Tuesday, June 24, 2008

My Mourning Dress Is Tight

Tree hugging, maple syrup loving, beaver cuddling Cannuck that I am, I should probably refrain from commenting on American politics, but I am so irritated that I cannot stand it anymore.  All over the blogosphere, HRC supporters are declaring themselves to be in mourning for her loss of the democratic nomination.  They speak about shattered dreams, and of feeling belittled, and used by a party that has come to take for granted their support.  With an allies heart I listened to the plaintive wails and tried to sympathize. I wanted to emphasize with their feelings of grief, to feel some sort of shared solidarity in our common womanhood.  I intellectualized it over endless pots of green tea, mused about it while incense burned, blocking out the smell of one too many cigarettes. Give it time I thought, it will come to me.

Then I woke up, and just plain and simple got real about it. Was she a victim of sexist attacks by the media, no doubt, but at the end of the day when she proudly packed up her bag, and walked off the stage with a class, and a grace that was remarkable, HRC is still a woman of incredible privilege. I think the privilege aspect of it all is where the disconnect begins for me.  In the game of life that woman is a winner. Though she may not have won this particular race, she will be remembered as the first woman that had a legitimate shot of becoming POTUS. This is a positively historic moniker to own. There will be books written about her, songs attesting her strength and courage, and when her light finally fades, she will be remembered more for the positive that she has done rather than the negative; the true sign of fame, revisionist memoralization.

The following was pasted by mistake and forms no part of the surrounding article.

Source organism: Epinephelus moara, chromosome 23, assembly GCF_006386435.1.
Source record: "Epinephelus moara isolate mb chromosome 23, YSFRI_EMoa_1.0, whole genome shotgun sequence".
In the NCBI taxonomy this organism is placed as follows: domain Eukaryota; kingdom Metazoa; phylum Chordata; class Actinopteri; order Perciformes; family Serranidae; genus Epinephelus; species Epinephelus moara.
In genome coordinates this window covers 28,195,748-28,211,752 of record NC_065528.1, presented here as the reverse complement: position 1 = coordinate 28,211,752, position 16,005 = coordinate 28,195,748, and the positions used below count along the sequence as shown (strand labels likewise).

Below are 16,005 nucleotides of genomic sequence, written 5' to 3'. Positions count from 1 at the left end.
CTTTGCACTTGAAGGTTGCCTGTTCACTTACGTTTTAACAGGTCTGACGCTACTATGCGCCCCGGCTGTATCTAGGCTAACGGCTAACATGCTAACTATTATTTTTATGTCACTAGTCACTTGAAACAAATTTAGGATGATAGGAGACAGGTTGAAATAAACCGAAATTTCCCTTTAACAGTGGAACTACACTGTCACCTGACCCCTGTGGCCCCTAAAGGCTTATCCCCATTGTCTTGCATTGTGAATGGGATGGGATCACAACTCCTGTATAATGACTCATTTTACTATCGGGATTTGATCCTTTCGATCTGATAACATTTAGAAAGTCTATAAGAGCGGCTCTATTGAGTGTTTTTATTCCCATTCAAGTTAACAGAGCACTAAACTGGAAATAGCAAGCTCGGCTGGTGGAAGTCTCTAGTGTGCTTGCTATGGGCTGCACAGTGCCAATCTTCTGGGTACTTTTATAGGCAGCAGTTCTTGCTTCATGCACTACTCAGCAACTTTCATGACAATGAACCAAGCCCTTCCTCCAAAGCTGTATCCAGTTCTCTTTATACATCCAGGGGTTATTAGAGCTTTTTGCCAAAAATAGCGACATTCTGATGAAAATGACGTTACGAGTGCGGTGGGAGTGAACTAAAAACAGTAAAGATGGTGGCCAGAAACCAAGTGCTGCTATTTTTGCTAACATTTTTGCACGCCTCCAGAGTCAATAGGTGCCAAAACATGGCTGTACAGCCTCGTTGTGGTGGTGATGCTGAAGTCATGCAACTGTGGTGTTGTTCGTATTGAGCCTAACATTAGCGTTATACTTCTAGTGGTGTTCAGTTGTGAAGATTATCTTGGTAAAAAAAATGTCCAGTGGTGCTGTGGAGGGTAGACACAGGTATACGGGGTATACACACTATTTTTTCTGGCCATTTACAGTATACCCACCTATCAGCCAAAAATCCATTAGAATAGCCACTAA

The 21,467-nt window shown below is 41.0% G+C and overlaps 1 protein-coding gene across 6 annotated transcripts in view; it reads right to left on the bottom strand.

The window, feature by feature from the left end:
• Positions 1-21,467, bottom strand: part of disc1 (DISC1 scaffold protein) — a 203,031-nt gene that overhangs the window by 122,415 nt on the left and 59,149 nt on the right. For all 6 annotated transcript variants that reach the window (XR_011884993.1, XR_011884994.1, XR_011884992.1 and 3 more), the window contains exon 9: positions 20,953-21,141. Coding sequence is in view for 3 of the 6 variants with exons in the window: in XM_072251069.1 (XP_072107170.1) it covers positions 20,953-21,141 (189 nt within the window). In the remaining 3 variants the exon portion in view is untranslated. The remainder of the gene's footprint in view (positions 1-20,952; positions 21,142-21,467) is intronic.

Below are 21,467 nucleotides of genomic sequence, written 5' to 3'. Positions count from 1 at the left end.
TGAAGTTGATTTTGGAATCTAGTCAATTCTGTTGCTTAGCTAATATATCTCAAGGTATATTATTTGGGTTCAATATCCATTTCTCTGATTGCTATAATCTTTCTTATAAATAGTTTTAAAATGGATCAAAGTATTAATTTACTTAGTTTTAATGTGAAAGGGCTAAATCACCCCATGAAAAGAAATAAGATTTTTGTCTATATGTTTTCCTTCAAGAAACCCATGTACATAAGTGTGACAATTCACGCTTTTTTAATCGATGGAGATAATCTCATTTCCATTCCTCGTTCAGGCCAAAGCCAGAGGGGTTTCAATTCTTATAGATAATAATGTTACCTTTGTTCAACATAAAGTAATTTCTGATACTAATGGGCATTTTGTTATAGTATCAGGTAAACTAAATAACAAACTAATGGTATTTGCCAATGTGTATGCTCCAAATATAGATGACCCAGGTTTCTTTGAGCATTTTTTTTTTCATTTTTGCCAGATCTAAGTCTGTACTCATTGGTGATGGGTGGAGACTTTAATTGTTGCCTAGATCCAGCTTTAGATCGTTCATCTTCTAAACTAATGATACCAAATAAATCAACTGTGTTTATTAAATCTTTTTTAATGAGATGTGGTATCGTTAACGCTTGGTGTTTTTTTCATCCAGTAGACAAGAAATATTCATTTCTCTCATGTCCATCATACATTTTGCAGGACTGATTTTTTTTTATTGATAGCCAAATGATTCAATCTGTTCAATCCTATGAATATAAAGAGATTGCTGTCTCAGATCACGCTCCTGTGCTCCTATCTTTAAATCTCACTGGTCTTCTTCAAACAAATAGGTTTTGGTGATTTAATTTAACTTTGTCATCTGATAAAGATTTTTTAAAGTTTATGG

Let me tell you who will go unheralded, the single mother that struggles to put food on the table, and keep a roof over the head of her child, the wife that has taken so many beatings from her husband that she suffers from brain injuries, the prostitute that is raped for the 100th time, the homeless women that are suffering with mental illness, the everyday working mom doing the Herculean task of raising a family and having a career, the so-called illegal alien performing what amounts to slave labor so that Americans can have their fresh fruit and trendy clothes, and finally the WOC and the GLBT community who are rejected and silenced. (If I were to do a complete list this post would never end.) These are the women I mourn for, these are the women I hope for, this is where my solidarity lies.